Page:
House Health Bill Threatens People With Pre-Existing Conditions, Leaves 23M Without Insurance: CBO

Alba Somoza, who has cerebral palsy, attends a rally with demonstrators and healthcare activists before the visit of Speaker of the U.S. House of Representatives Paul Ryan at the Success Academy 1 charter school in Harlem, New York, U.S., May 9, 2017. A new CBO assessment warned House Republicans' bill could make insurance unaffordable for people with preexisting conditions. Shannon Stapleton/REUTERS

The Republican healthcare bill the House passed in early May would leave 23 million people uninsured by 2026, the Congressional Budget Office (CBO) estimated Wednesday afternoon. That's a slight improvement over an earlier version of the legislation that the nonpartisan agency assessed in March. But the CBO, which is responsible for analyzing the impact of proposed legislation for Congress, also warned in its latest report that if states decided to use the waivers included in the current version of the bill to avoid Obamacare regulations, it could make healthcare unaffordable for their residents with pre-existing conditions. And that's a huge political problem for Republicans.

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The CBO's verdict contradicts claims by House Speaker Paul Ryan and other Republicans that their latest Obamacare repeal proposal would not leave the most sick and vulnerable Americans high and dry. Ryan and other supporters of the bill argued that people with pre-existing conditions seeking insurance in the individual market, rather than through their employers, would be adequately covered by so-called "high-risk pools," subsidized by funding included in the House bill. But this new analysis will confirm fears that such high-risk pools are inadequate. And, if signed into law, it would undermine a promise made by President Trump and Republicans that they will continue protections for those with pre-existing conditions established under Obamacare.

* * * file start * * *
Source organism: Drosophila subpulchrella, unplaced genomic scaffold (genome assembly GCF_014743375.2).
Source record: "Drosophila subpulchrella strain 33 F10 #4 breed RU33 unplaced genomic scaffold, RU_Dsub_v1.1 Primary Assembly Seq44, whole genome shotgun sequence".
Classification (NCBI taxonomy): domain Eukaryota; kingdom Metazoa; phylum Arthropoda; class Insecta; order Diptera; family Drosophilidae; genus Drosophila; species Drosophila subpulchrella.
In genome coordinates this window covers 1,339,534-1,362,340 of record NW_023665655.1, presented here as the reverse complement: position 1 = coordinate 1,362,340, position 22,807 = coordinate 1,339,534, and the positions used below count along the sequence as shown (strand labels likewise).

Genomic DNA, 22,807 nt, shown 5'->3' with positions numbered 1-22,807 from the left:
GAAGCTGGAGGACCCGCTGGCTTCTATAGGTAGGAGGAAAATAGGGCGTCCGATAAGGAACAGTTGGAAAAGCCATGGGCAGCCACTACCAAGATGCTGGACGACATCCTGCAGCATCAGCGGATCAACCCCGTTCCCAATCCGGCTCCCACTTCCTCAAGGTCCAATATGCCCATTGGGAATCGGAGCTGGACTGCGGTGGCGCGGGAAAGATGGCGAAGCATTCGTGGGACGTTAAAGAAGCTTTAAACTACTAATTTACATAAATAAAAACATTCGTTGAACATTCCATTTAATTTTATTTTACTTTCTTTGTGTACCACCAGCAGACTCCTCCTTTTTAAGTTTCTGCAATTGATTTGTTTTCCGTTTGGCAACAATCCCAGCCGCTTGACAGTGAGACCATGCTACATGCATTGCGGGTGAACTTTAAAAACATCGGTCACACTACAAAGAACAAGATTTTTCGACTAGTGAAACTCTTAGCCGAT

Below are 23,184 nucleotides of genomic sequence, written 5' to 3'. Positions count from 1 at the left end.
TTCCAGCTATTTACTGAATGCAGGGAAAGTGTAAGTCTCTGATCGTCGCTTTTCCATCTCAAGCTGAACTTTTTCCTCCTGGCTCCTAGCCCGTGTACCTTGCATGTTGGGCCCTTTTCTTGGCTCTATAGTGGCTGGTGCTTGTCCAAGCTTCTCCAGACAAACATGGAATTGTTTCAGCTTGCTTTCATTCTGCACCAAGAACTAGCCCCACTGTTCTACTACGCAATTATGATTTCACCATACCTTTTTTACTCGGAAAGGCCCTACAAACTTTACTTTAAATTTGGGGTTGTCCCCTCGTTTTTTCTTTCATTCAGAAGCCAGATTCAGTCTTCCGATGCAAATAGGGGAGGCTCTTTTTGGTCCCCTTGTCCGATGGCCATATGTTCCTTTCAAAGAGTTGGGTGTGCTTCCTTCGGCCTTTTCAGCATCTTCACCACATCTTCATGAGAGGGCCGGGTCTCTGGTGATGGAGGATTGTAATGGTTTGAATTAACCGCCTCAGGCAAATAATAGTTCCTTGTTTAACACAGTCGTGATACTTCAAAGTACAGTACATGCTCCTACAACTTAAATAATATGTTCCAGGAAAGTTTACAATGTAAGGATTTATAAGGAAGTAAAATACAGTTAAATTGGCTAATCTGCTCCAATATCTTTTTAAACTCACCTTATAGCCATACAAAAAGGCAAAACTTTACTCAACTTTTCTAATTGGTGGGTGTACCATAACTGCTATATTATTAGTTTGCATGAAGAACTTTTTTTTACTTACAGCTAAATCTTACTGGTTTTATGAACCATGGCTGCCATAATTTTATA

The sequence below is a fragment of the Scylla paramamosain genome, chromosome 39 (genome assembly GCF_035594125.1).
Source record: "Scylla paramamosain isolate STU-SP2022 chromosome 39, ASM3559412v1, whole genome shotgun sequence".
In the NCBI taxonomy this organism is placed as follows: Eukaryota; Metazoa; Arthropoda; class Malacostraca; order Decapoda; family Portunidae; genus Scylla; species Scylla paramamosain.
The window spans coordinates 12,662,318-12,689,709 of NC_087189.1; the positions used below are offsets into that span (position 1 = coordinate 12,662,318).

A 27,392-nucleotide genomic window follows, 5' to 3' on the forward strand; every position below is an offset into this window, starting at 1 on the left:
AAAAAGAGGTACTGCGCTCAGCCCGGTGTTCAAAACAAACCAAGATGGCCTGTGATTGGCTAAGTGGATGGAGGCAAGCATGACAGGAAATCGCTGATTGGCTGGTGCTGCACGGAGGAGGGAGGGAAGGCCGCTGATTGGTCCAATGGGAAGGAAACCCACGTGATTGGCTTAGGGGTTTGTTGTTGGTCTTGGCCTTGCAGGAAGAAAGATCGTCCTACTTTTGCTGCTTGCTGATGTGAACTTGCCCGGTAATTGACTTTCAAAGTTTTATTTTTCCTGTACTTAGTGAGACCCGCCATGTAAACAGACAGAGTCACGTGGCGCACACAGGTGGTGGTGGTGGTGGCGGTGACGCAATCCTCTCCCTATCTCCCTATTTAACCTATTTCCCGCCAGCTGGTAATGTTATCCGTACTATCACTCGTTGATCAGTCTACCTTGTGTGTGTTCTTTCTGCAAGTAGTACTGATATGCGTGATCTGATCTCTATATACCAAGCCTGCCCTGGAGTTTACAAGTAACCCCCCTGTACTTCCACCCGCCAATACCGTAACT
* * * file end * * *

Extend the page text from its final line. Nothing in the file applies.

The waivers the CBO warns about were added to the House legislation as part of a compromise to win conservative support, after Republican leaders failed to reach a deal on an earlier draft. Ultimately, their inclusion helped Republican leaders win enough support to narrowly pass the bill. The new CBO report, however, makes it even more unlikely Senate Republicans will include such provisions in the version of the Obamacare they are currently trying to hash out.

One of the waivers in the House bill would allow states to avoid federal requirements, enacted under the 2010 healthcare law, that insurers in the individual market cover 10 so-called "essential health benefits" like maternity care and hospital stays. The second would allow states to lift a cap on how much insurers in the individual market can charge people with pre-existing conditions. The CBO predicts that states that activate the second waiver would see premiums for those less-healthy or "high risk" people "rise over time." And ultimately, those people will "be unable to purchase comprehensive nongroup health insurance at premiums comparable to those under current law, if they could purchase it at all—despite the additional funding that would be available" in the law to offset those costs.

Healthy people in the individual market, meanwhile, would see their insurance premiums fall. That would draw more people into those markets, keeping them stable in many part of the country, the CBO forecasts. But the report also predicts that out-of-pocket costs would rise, particularly in states that waive the "essential health benefits" requirements. Overall, the agency estimates the House bill would lead to $119 billion in reductions to the federal deficit over the next 10 years, compared with existing forecasts under Obamacare. That's $32 billion less in savings than the initial version of the House bill it analyzed.

In its evaluation of an earlier version of the House healthcare proposal, released in March, the CBO estimated it would leave 24 million more Americans uninsured by 2026. Millions of those people would lose insurance thanks to nearly $900 billion in cuts to Medicaid funding, reducing the scope of the government-funded insurance program for the poor, elderly and disabled. Those Medicaid cuts remain in the version of the bill the House passed. That, too, is a sticking point for many Republicans in the Senate, particularly those representing states that chose to expand their Medicaid programs under Obamacare.

Another mark against the House bill senators are likely to factor into their considerations: it remains broadly unpopular among Americans. A new Monmouth University poll released Wednesday found just 32 percent approve of the latest version of the AHCA, while 55 percent disapprove. That includes 56 percent of independents and 84 percent of Democrats. Seventy-one percent of Republicans, meanwhile, approve of the House-passed bill. It's hard to see how the latest CBO evaluation would dramatically improve those figures.